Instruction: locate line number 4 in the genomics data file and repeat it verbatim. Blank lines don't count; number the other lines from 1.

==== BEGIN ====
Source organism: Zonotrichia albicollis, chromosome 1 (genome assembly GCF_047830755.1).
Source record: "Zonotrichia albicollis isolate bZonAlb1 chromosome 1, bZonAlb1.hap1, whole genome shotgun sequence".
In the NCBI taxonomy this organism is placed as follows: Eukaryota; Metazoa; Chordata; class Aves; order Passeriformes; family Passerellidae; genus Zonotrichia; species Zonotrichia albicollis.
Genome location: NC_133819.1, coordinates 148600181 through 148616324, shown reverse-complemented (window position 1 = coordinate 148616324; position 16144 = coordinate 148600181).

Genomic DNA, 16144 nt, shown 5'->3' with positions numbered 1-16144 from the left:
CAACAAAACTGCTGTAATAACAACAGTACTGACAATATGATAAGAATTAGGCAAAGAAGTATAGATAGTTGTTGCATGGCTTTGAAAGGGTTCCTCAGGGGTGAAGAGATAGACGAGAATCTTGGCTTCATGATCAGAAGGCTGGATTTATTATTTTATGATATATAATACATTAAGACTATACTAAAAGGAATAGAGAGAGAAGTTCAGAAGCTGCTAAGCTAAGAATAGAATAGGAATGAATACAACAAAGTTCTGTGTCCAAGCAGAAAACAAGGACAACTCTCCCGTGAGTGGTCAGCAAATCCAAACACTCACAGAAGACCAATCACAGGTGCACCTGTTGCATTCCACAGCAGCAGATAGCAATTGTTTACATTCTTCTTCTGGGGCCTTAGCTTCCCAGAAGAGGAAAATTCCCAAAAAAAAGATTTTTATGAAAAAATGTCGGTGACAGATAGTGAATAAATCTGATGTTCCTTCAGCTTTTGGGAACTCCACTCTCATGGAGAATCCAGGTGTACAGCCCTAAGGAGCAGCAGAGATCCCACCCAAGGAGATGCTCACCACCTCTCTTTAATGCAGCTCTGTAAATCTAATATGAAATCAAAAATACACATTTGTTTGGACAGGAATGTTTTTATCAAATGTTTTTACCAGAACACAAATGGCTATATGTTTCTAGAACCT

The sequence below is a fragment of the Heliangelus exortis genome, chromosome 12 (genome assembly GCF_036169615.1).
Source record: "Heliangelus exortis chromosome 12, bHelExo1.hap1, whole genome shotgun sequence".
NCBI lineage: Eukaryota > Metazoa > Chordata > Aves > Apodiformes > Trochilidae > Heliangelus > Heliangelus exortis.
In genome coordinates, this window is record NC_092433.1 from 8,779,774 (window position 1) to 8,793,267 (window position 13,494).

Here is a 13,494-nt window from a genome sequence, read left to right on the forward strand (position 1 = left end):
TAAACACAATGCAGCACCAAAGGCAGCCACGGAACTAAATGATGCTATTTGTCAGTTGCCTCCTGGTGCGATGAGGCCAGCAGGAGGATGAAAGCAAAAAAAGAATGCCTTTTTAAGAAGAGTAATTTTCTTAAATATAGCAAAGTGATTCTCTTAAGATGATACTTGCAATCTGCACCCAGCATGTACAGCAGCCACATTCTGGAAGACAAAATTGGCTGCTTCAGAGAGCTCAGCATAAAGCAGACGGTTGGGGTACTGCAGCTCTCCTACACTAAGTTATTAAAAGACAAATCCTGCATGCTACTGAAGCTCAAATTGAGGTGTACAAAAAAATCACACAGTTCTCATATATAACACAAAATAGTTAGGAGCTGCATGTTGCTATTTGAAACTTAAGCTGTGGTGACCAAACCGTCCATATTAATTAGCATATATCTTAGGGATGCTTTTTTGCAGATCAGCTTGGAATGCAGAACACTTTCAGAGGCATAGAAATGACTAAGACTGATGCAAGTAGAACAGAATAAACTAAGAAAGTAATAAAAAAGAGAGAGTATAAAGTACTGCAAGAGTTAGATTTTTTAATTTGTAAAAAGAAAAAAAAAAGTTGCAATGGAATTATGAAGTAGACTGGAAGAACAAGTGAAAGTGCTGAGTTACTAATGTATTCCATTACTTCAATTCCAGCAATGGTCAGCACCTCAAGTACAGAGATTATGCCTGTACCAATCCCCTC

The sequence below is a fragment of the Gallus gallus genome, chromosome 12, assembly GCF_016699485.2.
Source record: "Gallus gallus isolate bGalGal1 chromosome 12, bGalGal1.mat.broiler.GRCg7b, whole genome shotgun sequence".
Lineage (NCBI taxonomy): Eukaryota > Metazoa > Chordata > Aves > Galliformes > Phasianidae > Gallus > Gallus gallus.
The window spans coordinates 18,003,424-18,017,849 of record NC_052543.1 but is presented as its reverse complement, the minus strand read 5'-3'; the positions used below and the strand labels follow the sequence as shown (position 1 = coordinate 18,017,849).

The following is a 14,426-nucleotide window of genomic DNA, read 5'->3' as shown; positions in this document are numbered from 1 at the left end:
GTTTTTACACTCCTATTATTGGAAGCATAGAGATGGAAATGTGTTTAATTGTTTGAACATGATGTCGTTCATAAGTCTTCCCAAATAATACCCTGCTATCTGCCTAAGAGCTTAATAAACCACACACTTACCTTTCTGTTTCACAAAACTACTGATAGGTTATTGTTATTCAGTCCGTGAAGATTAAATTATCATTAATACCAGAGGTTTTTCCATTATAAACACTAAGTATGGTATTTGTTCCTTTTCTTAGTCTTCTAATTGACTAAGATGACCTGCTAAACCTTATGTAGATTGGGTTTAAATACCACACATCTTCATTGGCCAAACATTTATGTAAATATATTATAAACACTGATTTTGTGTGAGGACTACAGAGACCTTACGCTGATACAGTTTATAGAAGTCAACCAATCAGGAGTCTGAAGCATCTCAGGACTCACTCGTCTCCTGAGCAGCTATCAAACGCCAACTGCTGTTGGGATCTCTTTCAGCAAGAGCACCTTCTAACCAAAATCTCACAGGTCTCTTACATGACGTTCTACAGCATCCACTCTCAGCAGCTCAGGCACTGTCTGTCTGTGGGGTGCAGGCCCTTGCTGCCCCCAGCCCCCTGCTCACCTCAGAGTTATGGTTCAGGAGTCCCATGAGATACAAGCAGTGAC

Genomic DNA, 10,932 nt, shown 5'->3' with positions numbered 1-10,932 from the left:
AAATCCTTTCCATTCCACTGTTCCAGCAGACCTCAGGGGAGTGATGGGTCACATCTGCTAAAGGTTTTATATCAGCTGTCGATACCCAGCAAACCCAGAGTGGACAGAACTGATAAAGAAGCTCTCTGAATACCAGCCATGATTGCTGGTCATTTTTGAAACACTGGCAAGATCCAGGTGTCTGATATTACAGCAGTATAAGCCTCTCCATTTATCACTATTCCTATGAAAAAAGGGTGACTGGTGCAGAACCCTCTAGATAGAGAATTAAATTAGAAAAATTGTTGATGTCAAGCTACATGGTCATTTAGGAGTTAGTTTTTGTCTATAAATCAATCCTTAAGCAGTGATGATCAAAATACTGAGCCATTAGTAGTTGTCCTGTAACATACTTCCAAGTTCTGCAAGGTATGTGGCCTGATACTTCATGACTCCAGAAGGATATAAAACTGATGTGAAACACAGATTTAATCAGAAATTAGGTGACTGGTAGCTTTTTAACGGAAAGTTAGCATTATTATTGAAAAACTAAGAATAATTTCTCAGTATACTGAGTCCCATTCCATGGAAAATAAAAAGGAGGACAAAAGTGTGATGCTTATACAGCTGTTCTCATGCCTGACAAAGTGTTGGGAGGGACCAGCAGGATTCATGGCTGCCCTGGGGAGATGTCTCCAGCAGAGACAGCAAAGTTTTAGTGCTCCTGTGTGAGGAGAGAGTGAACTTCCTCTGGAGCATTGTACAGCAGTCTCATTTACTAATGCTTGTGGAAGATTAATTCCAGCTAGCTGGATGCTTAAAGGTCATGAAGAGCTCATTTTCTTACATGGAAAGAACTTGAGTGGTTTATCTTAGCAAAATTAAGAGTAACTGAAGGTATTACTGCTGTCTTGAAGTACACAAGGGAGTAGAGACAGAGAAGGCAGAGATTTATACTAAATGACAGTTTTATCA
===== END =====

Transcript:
Genome location: NC_133819.1, coordinates 148600181 through 148616324, shown reverse-complemented (window position 1 = coordinate 148616324; position 16144 = coordinate 148600181).